Prevention tips Early diagnosis and treatment of mouth breathing are essential to minimize its impact on quality of life. For example, you may need to take allergy medication, or if you have sleep apnea, your doctor will suggest treatments depending on the severity of your case.

Try to lose weight, avoid alcohol and certain sleeping pills, use special pillows, or take medicine for sinus disease. Practice inhaling and exhaling through your nose. Keep your nose clean. Reduce stress so you don’t gasp with your mouth. Use a larger pillow to support your head when sleeping.

For more intense cases, you may need to wear a special mask over your nose or mouth while you sleep. Nasal breathing exercises can help improve your nasal breathing.

These techniques can also help improve your lung function, increase respiratory muscle strength, and relieve stress and anxiety. Alternate nostril breathing is a common breathing exercise used in yoga. In this technique, you inhale through one nostril and exhale through the other, while using your finger to close the opposite nostril.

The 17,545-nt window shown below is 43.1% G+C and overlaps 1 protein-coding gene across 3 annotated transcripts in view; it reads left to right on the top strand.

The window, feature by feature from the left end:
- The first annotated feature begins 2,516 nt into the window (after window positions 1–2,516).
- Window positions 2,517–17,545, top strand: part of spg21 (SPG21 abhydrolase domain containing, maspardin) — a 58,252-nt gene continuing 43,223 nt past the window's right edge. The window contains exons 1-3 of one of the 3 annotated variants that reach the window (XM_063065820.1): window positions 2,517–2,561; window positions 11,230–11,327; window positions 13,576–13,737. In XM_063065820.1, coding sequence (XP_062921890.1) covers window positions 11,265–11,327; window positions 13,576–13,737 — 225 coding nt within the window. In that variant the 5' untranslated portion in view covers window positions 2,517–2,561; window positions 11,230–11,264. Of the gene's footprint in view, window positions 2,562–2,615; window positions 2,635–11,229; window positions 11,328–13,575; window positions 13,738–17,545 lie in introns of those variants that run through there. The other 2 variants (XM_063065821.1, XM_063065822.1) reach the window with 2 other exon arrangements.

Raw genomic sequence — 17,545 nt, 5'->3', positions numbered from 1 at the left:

Exercise requires focus, so it’s great for increasing mindfulness. It can also help improve your lung function and reduce stress. Abdominal breathing is also known as diaphragmatic breathing or abdominal breathing. This involves taking slow, deep breaths through your nose.

The goal is to breathe deep enough to fill your belly with air. This increases the amount of oxygen you take in and can help slow your breathing and heart rate. Abdominal breathing also increases mindfulness and reduces stress. Brilliant skull breath, is an exercise used in yoga.

This involves quick, strong exhalations and normal inhalations. The technique can help improve respiratory function by engaging your breathing muscles and diaphragm. It might also help boost your focus and concentration.